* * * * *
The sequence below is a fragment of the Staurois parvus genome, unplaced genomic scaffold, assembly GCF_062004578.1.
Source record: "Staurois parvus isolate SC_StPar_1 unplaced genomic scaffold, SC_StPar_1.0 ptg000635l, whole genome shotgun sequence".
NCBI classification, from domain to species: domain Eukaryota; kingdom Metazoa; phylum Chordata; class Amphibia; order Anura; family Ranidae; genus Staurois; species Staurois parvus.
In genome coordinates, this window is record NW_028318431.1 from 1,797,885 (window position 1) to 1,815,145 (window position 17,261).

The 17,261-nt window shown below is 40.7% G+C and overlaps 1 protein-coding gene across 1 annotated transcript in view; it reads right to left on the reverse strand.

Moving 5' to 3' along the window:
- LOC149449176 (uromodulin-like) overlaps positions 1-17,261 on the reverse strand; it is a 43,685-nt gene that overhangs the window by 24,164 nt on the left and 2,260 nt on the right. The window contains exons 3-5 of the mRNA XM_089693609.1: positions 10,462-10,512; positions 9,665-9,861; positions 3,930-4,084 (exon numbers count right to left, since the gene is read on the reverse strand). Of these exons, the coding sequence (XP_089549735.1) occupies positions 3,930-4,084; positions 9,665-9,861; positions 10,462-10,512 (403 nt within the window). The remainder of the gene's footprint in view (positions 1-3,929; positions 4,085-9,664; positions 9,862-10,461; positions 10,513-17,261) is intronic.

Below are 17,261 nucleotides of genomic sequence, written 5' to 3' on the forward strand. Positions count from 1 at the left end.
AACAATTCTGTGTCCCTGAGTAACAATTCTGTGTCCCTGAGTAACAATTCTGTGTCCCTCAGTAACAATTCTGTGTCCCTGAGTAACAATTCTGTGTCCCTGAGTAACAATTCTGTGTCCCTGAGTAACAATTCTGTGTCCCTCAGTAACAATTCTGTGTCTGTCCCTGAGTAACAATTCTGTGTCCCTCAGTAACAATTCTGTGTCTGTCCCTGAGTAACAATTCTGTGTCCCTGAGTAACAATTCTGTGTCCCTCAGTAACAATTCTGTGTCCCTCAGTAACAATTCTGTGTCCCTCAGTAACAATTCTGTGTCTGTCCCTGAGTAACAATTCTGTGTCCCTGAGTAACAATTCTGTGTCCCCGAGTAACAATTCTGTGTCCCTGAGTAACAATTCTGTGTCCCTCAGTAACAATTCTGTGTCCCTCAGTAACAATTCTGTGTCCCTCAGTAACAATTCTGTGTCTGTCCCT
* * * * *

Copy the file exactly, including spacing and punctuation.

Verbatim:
The sequence below is a fragment of the Staurois parvus genome, unplaced genomic scaffold, assembly GCF_062004578.1.
Source record: "Staurois parvus isolate SC_StPar_1 unplaced genomic scaffold, SC_StPar_1.0 ptg000635l, whole genome shotgun sequence".
NCBI classification, from domain to species: domain Eukaryota; kingdom Metazoa; phylum Chordata; class Amphibia; order Anura; family Ranidae; genus Staurois; species Staurois parvus.
In genome coordinates, this window is record NW_028318431.1 from 1,797,885 (window position 1) to 1,815,145 (window position 17,261).

The 17,261-nt window shown below is 40.7% G+C and overlaps 1 protein-coding gene across 1 annotated transcript in view; it reads right to left on the reverse strand.

Moving 5' to 3' along the window:
- LOC149449176 (uromodulin-like) overlaps positions 1-17,261 on the reverse strand; it is a 43,685-nt gene that overhangs the window by 24,164 nt on the left and 2,260 nt on the right. The window contains exons 3-5 of the mRNA XM_089693609.1: positions 10,462-10,512; positions 9,665-9,861; positions 3,930-4,084 (exon numbers count right to left, since the gene is read on the reverse strand). Of these exons, the coding sequence (XP_089549735.1) occupies positions 3,930-4,084; positions 9,665-9,861; positions 10,462-10,512 (403 nt within the window). The remainder of the gene's footprint in view (positions 1-3,929; positions 4,085-9,664; positions 9,862-10,461; positions 10,513-17,261) is intronic.

Below are 17,261 nucleotides of genomic sequence, written 5' to 3' on the forward strand. Positions count from 1 at the left end.
AACAATTCTGTGTCCCTGAGTAACAATTCTGTGTCCCTGAGTAACAATTCTGTGTCCCTCAGTAACAATTCTGTGTCCCTGAGTAACAATTCTGTGTCCCTGAGTAACAATTCTGTGTCCCTGAGTAACAATTCTGTGTCCCTCAGTAACAATTCTGTGTCTGTCCCTGAGTAACAATTCTGTGTCCCTCAGTAACAATTCTGTGTCTGTCCCTGAGTAACAATTCTGTGTCCCTGAGTAACAATTCTGTGTCCCTCAGTAACAATTCTGTGTCCCTCAGTAACAATTCTGTGTCCCTCAGTAACAATTCTGTGTCTGTCCCTGAGTAACAATTCTGTGTCCCTGAGTAACAATTCTGTGTCCCCGAGTAACAATTCTGTGTCCCTGAGTAACAATTCTGTGTCCCTCAGTAACAATTCTGTGTCCCTCAGTAACAATTCTGTGTCCCTCAGTAACAATTCTGTGTCTGTCCCT